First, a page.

Immersed as I was in the first few chapters of Octavia Butler's “Parable of the Talents,” I almost missed the present-day connection all-but-hidden on page 21. The year is 2032 and Senator Andrew Steele Jarret is running for President in the hardened chaos of what is left of the United States of America. In her diaries, the late Lauren Olamina, founder of Earthseed, the religion and community she created out of the chaos, expressed her fears for Jarret's political success. Lauren and her followers believe Jarret's extremist, divisive tactics make their small community a target for his supporters, who have been known to go after non-conformists with a violent mob. Above all this, the most frightening aspect of Jarret was something I believe people around the world are fearing today: his ominously familiar campaign slogan, “Help us to make America great again.” Although I can't say I was surprised when presented with the villainous President's likeness to Republican Candidate Donald Trump, I was impressed with how spot-on it was considering Butler, like most of us, probably could have never seen Trump's candidacy coming. There are numerous other references to Jarret's fanatical, empty solutions that serve to strengthen the argument that science fiction literature expresses our fears of the future.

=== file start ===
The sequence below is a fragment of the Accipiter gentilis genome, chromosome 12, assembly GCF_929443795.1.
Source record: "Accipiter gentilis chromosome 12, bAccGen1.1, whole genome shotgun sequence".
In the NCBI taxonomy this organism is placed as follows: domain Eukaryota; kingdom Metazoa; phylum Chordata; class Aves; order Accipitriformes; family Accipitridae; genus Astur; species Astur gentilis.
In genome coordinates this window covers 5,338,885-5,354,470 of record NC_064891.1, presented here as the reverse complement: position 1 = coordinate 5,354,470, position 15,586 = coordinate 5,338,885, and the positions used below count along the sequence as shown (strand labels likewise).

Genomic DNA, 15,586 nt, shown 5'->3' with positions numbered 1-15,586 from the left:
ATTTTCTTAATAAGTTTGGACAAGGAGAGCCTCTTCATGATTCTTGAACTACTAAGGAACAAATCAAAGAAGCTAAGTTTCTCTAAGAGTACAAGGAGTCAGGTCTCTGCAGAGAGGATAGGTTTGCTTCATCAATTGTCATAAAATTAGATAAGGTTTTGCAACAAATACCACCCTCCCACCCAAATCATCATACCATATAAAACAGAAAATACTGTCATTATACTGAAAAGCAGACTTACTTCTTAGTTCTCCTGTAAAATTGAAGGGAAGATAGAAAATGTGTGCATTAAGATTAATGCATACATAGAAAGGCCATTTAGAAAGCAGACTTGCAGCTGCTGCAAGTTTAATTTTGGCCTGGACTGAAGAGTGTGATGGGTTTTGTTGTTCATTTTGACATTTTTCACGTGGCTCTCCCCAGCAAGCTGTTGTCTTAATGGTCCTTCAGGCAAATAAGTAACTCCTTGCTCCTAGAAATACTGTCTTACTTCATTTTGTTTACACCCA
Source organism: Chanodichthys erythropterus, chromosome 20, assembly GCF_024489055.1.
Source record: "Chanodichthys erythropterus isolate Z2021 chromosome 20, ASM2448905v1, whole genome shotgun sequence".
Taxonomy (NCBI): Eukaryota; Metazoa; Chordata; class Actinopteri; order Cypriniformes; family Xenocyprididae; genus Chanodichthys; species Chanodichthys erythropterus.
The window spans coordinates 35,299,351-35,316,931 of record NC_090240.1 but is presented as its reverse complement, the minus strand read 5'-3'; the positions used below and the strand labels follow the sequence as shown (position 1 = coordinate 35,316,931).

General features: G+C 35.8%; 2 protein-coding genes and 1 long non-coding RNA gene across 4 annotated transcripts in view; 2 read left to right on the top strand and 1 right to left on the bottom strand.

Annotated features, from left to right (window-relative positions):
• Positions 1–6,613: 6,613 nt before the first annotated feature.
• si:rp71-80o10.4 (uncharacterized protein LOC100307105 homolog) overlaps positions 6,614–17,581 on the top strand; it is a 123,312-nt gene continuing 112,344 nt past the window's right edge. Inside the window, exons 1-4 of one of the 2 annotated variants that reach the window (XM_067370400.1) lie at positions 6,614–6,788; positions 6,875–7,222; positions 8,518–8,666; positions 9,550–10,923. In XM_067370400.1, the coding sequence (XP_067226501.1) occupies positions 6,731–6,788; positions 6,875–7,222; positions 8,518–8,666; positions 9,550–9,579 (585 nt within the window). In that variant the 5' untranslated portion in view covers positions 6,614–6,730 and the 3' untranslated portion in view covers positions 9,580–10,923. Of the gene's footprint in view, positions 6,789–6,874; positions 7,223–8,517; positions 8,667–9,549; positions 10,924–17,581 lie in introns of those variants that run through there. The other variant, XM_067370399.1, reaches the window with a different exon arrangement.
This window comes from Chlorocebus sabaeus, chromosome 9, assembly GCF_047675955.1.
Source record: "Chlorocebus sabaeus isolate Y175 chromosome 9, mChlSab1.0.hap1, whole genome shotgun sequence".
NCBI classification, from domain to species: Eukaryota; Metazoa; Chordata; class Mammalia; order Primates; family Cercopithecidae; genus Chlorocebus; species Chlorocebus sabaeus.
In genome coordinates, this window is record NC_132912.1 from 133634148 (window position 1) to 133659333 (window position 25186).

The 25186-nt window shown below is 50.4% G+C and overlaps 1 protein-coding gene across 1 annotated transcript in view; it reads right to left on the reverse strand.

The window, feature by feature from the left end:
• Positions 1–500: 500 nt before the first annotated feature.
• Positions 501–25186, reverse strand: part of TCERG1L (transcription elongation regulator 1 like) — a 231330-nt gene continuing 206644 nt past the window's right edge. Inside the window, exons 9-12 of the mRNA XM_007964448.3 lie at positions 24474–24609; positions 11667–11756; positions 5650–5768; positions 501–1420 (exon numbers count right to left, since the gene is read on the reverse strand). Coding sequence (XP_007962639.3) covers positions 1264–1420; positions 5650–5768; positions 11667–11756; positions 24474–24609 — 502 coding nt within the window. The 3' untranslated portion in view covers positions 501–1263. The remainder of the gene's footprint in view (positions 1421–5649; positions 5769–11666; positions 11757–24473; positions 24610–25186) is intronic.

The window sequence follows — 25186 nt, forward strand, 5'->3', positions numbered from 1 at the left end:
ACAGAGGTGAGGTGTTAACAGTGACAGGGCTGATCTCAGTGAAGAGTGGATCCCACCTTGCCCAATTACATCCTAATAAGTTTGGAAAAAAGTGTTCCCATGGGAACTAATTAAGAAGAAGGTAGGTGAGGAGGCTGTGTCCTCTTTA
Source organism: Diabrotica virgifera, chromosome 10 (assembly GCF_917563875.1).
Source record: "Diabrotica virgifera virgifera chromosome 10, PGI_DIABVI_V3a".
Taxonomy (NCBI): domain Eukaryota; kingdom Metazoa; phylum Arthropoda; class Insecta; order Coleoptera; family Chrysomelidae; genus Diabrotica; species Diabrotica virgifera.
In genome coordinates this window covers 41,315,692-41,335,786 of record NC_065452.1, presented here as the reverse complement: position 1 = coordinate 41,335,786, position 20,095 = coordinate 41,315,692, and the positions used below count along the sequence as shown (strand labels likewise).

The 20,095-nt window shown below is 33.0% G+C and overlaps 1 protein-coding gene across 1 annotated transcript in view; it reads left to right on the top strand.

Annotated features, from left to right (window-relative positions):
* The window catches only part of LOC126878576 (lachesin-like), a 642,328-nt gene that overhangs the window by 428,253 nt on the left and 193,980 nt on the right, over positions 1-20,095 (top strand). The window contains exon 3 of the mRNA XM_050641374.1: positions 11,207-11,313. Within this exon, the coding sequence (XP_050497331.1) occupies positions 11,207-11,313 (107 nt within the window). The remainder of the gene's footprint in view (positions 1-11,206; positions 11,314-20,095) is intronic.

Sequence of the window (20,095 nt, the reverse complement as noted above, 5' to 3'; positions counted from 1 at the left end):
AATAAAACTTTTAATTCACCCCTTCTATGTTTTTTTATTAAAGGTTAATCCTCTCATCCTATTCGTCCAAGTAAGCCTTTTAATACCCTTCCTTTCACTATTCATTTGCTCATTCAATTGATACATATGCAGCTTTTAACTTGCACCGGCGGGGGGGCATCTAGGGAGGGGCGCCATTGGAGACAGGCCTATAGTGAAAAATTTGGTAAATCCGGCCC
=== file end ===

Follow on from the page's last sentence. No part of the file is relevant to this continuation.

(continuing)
“Jarret insists on being a throwback to some earlier, 'simpler' time. Now does not suit him. Religious tolerance does not suit him.” (20)
“Think Ramiro,” I said. “Jarret doesn't have any answers! How will lynching people, burning their churches, and starting wars help your kids to live?” (28)
“Interesting that they fear Edward Jay Smith's supposed incompetence more than they fear Jarret's obvious tyranny” (29)
Published in 1998, “Parable of the Talents” is the second in a series of novels that explores how the issues of Butler's time, such as environmental abuse, poverty, poor leadership, and social inequality can evolve to eventually destroy the world as we know it. Butler's writing is uncomfortably clear about what could happen should society choose to ignore these problems. Today we can see how this ignorance has manifested itself in a candidate that seems to embody all of them. Finding this connection between the character and the candidate reminded me to be more aware of the patterns we are creating. How will the choices we make today affect the choices we will have in the future?
Header image by the talented John Jennings